Nigeria has a population of 160 million. 3% of them have sickle cell disease (SCD). Can you calculate how many people that is? That is 4.8 million people. Over 4 million individuals, representing by far the largest number globally. Most of these are children; children that do not survive to be adults, but could. They could survive if they had access to a cure as simple as one called bone marrow transplant (BMT).
Dr. Godwin Bazuaye, Head of the Stem Cell Transplantation Unit, at the Department of Hematology, University of Benin Teaching Hospital, in collaboration with the University of Basel-Switzerland, were the first pioneers to use bone marrow transplantation (BMT) for curing sickle cell anemia in Switzerland.
Cure2Children had the opportunity to spend some time with him during the Sickle Cell Disease (SCD) Consortium meeting in Regensburg, Germany last June.
Together, we plan to develop 6 initial bone marrow transplant centers in Nigeria that will primarily focus on SCD. We can’t wait!
Now, you might be wondering: “What exactly is sickle cell disease?
Sickle cell disease is a group of disorders that affects hemoglobin, the molecule in red blood cells that delivers oxygen to cells throughout the body. People with this disorder have a typical hemoglobin molecules called hemoglobin S, which can distort red blood cells into a sickle, or crescent, shape.
Signs and symptoms of sickle cell disease usually begin in early childhood. Characteristic features of this disorder include a low number of red blood cells (anemia), repeated infections, and periodic episodes of pain. The severity of symptoms varies from person to person. Some people have mild symptoms, while others are frequently hospitalized for more serious complications.
The signs and symptoms of sickle cell disease are caused by the sickling of red blood cells. When red blood cells sickle, they break down prematurely, which can lead to anemia. Anemia can cause shortness of breath, fatigue, and delayed growth and development in children. The rapid breakdown of red blood cells may also cause yellowing of the eyes and skin, which are signs of jaundice. Painful episodes can occur when sickled red blood cells, which are stiff and inflexible, get stuck in small blood vessels. These episodes deprive tissues and organs of oxygen-rich blood and can lead to organ damage, especially in the lungs, kidneys, spleen, and brain. A particularly serious complication of sickle cell disease is high blood pressure in the blood vessels that supply the lungs (pulmonary hypertension). Pulmonary hypertension occurs in about one-third of adults with sickle cell disease and can lead to heart failure.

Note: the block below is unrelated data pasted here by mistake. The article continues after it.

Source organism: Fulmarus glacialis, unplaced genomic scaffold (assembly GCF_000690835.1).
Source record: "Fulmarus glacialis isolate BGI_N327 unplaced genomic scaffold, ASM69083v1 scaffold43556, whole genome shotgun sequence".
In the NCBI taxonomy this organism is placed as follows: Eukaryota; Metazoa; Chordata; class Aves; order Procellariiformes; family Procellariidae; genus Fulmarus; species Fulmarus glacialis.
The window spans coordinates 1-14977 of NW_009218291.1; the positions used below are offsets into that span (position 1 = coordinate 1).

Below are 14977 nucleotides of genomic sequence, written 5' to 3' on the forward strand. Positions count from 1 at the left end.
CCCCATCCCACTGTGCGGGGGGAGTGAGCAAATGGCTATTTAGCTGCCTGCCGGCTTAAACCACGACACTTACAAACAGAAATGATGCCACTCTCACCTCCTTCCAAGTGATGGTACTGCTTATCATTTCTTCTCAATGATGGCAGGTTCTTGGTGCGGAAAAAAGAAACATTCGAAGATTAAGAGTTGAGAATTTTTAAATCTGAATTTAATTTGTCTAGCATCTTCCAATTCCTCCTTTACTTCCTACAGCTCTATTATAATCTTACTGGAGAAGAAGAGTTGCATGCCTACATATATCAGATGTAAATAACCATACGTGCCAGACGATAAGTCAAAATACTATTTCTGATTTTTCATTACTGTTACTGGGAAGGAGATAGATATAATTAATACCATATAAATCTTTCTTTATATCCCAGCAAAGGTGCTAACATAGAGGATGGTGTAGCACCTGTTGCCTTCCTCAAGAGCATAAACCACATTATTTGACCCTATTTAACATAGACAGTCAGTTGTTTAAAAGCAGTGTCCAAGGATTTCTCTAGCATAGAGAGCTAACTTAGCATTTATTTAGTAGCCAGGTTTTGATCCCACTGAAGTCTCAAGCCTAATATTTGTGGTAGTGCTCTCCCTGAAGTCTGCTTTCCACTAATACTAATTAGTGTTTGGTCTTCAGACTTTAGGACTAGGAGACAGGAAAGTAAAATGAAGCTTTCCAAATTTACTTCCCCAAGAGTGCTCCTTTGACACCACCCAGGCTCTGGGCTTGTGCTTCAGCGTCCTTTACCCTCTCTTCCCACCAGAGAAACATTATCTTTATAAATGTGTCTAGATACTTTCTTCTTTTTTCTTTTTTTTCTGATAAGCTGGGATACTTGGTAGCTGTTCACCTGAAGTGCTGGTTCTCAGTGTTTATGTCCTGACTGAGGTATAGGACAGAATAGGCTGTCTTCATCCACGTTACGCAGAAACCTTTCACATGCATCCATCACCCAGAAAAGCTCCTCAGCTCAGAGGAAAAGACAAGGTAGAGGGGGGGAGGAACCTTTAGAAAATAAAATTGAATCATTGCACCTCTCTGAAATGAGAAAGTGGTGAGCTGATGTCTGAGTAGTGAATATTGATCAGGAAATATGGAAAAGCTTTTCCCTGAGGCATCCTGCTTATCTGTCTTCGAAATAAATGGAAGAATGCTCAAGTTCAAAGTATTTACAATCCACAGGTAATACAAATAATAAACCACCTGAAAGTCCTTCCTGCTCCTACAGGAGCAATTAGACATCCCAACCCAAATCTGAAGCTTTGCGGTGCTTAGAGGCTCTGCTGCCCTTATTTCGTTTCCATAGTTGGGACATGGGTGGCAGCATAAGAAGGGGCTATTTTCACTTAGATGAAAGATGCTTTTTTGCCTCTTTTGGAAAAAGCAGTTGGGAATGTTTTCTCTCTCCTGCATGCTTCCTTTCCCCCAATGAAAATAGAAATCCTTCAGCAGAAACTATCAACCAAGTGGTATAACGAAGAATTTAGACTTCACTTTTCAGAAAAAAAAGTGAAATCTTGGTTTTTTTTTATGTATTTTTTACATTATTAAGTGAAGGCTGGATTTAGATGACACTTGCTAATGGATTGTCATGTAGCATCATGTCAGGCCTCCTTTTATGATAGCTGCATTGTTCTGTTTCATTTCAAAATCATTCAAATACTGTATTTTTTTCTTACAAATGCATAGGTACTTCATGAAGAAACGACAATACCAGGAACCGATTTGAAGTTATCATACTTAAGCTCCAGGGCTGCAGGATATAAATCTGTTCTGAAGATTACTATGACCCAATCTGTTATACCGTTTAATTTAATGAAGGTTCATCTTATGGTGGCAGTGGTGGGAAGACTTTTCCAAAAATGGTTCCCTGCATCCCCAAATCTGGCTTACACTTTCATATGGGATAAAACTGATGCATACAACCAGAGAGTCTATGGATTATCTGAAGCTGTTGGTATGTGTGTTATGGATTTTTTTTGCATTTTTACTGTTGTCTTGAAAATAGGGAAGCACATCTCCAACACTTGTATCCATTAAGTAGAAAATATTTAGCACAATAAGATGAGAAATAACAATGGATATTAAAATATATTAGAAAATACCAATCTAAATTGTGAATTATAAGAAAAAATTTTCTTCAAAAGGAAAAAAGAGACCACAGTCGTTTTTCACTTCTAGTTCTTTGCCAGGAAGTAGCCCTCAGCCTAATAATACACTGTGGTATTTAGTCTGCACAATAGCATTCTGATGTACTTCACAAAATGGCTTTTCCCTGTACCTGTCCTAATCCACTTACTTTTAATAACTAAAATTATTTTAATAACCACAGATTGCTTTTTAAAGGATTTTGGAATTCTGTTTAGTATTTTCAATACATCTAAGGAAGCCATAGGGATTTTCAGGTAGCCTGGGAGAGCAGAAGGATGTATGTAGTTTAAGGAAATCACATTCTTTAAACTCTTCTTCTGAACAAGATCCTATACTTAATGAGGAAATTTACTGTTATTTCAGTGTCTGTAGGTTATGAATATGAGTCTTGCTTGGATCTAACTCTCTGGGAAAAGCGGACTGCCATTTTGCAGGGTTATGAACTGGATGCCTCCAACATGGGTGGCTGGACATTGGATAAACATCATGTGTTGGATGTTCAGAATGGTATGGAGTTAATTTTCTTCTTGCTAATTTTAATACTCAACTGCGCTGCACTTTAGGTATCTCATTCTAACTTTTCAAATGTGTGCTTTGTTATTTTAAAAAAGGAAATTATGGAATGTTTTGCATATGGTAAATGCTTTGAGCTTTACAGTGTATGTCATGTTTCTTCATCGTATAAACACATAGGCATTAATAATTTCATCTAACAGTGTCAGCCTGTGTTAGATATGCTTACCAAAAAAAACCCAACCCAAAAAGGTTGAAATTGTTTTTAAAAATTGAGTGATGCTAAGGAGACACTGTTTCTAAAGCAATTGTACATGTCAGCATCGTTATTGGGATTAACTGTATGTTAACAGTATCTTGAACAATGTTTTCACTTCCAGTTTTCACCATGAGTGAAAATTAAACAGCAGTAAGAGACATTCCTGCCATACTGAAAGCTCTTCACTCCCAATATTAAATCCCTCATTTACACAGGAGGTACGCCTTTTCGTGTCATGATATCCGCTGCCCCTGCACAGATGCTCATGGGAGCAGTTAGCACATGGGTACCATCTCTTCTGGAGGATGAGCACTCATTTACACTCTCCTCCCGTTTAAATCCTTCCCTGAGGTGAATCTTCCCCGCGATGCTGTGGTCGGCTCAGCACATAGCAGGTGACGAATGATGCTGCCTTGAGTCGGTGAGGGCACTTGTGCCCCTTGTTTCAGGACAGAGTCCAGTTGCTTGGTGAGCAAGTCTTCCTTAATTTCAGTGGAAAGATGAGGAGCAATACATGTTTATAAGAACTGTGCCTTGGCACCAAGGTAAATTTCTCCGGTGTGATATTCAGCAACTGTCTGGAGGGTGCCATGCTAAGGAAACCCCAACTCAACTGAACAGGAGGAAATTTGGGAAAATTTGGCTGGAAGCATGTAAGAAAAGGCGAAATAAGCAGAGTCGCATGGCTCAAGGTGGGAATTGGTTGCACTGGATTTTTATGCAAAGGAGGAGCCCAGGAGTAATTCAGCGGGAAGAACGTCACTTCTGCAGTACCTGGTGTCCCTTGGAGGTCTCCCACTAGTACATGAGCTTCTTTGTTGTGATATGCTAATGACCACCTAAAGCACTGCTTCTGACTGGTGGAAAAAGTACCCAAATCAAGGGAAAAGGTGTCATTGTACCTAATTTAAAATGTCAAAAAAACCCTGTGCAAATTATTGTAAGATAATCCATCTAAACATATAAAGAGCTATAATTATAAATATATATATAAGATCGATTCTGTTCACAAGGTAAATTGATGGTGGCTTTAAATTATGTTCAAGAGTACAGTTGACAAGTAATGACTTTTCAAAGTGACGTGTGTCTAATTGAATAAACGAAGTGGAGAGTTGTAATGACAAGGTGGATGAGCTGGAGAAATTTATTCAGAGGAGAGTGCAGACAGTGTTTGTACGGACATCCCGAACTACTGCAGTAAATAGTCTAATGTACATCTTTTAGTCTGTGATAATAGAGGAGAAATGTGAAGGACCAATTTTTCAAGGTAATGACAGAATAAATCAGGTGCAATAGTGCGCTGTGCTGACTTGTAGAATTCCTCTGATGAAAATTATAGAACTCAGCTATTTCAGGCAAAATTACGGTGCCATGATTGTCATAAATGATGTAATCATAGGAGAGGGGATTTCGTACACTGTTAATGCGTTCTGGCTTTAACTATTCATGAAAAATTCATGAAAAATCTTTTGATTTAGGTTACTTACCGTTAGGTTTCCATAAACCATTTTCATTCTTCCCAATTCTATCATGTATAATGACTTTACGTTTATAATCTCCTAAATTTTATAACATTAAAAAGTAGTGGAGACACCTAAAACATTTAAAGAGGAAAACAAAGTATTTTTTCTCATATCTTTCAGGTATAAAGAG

Facts about SCD:
- About 1 out of every 12 African-Americans has sickle cell trait and about 1 out of every 100 Latinos has sickle cell trait. Sickle cell trait also affects many people whose ancestors came from Africa, Latin America, Asia, India, and the Mediterranean region. However, it is possible for a person of any race or nationality to have sickle cell trait.
- Even though the WHO has recognized the size of the problems and it's increasing burden, very little has been done so far.
- Children born with sickle-cell anemia suffer from chronic pain episodes when the rigid sickle-shaped blood cells block small blood vessels. They also experience slow growth due to low iron levels, vision problems, enlarge sleep, stoke, and death. Treatment for sickle-cell disease is a life long battle. A one-time Bone Marrow Transplantation is the only existing cure; after which the child will go on to live an entirely normal and healthy life.